In the grand list of unlikely combinations, hardcore punk rock and mariachi music has got to be somewhere pretty high up on the list. However, the members of LA's Mariachi El Bronx have succeeded in brilliantly and fluidly moving from one musical genre to an alter ego specializing in the other. They've taken a risk with a genre totally divergent from their original sound and the results have turned out to be just as big and impressive as anything they’ve done before. The band has bravely pushed their own musical limits, firmly cementing the notion that they possess a certain amount of conviction, if not a defiant "we don't give a fuck what you think" attitude. Either way commands a fair bit of respect.

Formed in 2002 in Los Angeles, The Bronx's sound is clearly influenced by infamous West Coast punk rock forefathers such as Black Flag and early tour-mates the Circle Jerks. Their live show is appropriately loud, fast, and raw, and they've formed a loyal fan base around that sound. However, in 2006 after arriving at a television studio for a performance where at the last minute it was requested they do an unplugged appearance, instead of turning the amps off, they decided to don sombreros and perform a mariachi version of their song.  It was a turning point. They practiced hard, studying You Tube tutorial videos on various mariachi styles, and Mariachi El Bronx became a full-fledged alter ego, complete with intricately embroidered charro suits.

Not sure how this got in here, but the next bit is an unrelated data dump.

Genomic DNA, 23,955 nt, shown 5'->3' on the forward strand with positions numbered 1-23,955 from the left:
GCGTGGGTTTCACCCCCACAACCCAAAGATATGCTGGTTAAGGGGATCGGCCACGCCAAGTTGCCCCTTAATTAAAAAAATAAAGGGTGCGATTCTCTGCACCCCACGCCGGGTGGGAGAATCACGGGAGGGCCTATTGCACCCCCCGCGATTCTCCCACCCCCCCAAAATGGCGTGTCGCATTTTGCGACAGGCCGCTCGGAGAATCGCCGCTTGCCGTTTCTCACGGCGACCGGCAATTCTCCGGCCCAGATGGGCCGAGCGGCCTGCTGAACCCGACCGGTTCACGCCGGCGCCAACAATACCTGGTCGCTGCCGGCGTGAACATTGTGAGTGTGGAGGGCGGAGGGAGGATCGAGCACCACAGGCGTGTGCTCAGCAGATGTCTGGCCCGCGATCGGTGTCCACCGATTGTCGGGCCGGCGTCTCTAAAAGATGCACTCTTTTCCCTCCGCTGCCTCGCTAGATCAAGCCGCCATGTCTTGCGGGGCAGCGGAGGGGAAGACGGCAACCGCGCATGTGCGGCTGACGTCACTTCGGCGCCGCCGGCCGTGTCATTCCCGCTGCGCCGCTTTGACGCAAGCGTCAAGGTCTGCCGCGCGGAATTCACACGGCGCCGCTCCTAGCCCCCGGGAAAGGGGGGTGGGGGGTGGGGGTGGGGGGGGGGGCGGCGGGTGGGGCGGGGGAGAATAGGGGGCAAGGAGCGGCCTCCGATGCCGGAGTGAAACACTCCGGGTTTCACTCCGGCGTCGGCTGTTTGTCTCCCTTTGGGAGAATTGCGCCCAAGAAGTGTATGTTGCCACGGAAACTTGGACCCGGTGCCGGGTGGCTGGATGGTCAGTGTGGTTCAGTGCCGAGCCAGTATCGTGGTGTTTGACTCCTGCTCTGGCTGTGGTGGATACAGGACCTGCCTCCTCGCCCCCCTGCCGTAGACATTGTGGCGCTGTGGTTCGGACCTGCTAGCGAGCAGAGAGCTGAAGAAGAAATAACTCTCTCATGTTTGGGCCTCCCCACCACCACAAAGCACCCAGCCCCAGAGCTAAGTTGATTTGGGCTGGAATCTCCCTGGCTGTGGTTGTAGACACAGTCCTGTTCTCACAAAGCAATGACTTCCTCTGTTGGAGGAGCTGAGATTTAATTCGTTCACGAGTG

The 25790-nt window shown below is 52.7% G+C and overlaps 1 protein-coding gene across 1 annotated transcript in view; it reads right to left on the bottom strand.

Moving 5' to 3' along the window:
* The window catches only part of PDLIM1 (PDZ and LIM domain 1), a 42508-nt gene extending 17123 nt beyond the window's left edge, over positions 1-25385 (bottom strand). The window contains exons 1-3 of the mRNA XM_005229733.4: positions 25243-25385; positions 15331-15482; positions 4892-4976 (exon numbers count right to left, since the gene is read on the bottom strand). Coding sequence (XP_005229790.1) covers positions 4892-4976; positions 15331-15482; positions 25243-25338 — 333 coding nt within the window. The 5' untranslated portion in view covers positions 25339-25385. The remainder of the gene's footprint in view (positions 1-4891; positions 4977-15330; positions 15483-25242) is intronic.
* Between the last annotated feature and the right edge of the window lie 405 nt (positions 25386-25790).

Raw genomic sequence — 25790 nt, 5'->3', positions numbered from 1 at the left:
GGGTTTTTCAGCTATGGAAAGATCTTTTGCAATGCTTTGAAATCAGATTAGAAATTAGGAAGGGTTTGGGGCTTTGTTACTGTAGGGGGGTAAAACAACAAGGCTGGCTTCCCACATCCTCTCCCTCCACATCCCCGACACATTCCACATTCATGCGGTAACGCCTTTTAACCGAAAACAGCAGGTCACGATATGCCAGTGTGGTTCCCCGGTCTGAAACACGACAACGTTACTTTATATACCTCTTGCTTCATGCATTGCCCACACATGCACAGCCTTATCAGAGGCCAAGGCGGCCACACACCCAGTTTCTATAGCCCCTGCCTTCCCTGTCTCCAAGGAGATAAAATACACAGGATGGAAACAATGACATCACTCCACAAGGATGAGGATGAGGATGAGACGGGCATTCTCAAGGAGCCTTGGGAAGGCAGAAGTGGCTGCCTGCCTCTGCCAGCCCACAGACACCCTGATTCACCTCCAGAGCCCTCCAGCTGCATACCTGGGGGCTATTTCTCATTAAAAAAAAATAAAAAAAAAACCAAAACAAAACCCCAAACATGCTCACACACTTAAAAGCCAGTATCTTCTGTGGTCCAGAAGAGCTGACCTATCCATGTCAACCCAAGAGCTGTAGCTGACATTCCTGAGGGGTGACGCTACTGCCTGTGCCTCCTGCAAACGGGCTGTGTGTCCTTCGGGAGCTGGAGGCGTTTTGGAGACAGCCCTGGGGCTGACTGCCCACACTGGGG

Mariachi El Bronx (ii), named in the same eponymous manner as the Bronx albums, is the follow up to their first record, which is unsurprisingly entitled Mariachi El Bronx. For those who have never experienced the Bronx in their latest guise, the most likely surprise you'll get is front man Matt Caughthran's voice.  We all knew he could do the shouty hardcore thing, but hey, he can sing, too!  On tracks such as 'Revolution Girl', 'Matador', and 'Everything Dies' he positively croons, his voice full of heartfelt emotion. Opener '48 Roses' shines as he laments his “4 different lovers” and subsequent need of a “confessional that never closes”, while he is backed by a band who show off their mariachi chops without hesitation. It has become apparent that the mariachi thing is no novelty shtick. As on MEB's first album, the twangy, plucky guitars, warm string parts, big, brassy trumpets, lively percussion and lyrics about unrequited love abound, but this time they’ve stepped it up a level. Instruments are played with more polish and gusto, and the songs have decidedly more complex, involved and advanced arrangements. The album’s biggest flaw might be that the tracks tend to feel a little bit samey at times, a point that might be more noticeable by people not inherently familiar with mariachi music. Saying that, production wise, throughout the album John Avila's work leaves little to be desired, bringing out a clarity, balance and warmth in the music which enhances and makes the record effectively and pleasantly cohesive as a whole.

The album is a respectfully crafted, well-formed homage to mariachi music, which will hopefully continue the group’s endeavours to open up a whole new crowd of ears (especially on their upcoming arena tour of the U.S. supporting the Foo Fighters) to the relatively little-known genre of traditional music from Mexico.